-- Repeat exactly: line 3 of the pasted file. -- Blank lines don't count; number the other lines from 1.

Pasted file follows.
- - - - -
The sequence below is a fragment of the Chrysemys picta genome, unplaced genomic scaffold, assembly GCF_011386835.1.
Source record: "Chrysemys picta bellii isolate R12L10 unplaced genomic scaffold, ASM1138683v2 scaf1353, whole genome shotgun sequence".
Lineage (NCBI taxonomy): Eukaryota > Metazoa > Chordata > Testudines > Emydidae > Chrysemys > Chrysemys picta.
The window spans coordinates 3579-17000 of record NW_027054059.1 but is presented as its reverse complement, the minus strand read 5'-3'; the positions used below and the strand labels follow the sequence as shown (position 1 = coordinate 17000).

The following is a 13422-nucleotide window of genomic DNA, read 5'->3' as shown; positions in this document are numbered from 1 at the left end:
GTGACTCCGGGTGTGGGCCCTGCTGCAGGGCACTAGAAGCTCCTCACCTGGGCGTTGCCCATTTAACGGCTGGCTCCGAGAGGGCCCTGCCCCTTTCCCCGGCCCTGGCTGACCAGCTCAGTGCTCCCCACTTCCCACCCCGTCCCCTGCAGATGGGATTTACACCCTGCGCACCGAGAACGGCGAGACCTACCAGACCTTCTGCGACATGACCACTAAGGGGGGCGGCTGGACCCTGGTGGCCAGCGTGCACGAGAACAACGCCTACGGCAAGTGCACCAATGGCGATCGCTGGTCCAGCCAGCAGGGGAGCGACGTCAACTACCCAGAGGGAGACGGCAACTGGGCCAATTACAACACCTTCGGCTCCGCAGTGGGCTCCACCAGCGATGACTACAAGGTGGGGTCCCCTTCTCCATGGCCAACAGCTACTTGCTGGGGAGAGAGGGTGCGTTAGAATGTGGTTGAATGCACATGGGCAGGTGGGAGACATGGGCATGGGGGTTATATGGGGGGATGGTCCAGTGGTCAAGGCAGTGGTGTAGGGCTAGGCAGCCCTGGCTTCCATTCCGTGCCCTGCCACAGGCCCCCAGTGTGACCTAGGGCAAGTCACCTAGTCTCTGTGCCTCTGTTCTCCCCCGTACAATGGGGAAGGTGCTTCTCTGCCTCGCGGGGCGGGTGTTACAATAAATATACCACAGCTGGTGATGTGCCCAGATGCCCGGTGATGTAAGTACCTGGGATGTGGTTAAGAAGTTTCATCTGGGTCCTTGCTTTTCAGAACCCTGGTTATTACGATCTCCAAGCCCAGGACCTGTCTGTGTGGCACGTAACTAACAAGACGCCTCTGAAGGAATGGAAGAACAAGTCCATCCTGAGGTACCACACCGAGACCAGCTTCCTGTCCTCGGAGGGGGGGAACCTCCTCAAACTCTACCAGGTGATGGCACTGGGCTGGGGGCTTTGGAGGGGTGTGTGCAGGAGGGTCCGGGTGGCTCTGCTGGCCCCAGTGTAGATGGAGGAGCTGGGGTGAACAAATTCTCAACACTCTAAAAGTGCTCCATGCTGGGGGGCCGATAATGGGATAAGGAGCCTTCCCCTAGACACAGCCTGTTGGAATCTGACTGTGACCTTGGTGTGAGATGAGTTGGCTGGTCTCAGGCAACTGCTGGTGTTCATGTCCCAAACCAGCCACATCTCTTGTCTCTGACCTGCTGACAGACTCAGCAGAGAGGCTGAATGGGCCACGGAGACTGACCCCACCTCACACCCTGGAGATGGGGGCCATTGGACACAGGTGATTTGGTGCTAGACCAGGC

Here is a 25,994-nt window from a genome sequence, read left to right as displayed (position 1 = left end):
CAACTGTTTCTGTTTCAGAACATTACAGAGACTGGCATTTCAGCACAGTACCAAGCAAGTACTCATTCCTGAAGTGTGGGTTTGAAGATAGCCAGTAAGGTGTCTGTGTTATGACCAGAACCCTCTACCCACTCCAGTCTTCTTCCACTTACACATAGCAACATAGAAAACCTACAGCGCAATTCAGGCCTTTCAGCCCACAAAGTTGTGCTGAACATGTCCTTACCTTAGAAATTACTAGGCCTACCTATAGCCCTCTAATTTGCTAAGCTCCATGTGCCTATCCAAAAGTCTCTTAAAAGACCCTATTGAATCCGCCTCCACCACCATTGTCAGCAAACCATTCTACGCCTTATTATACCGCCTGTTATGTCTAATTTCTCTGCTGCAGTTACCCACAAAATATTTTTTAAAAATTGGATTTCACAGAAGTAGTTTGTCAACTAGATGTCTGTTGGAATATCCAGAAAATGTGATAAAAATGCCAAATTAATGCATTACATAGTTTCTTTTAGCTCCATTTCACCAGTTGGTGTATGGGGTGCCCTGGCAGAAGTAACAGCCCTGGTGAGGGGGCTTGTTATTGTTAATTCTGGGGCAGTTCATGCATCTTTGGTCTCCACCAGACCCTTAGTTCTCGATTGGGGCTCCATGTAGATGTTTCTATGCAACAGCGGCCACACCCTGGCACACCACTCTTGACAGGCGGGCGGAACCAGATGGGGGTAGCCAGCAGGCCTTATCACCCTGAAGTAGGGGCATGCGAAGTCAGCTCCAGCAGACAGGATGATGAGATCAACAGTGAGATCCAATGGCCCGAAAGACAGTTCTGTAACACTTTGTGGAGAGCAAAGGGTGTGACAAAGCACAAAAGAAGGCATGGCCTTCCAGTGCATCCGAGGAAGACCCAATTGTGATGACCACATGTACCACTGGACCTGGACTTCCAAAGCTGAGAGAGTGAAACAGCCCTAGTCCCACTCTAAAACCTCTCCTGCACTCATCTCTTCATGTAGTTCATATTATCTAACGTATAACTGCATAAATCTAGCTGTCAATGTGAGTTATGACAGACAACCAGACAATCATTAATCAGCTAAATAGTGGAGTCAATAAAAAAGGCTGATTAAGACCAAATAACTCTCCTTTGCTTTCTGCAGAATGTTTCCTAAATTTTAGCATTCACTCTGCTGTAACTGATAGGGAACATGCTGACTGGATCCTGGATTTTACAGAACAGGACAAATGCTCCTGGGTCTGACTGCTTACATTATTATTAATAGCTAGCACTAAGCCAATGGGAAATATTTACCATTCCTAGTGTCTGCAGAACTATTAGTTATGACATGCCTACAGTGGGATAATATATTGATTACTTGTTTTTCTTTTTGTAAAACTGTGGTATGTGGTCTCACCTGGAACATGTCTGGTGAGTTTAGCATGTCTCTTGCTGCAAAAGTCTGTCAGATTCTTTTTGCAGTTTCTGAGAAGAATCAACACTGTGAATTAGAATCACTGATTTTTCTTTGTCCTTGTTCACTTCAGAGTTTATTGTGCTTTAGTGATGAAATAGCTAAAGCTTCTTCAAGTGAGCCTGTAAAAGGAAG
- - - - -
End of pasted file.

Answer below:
Lineage (NCBI taxonomy): Eukaryota > Metazoa > Chordata > Testudines > Emydidae > Chrysemys > Chrysemys picta.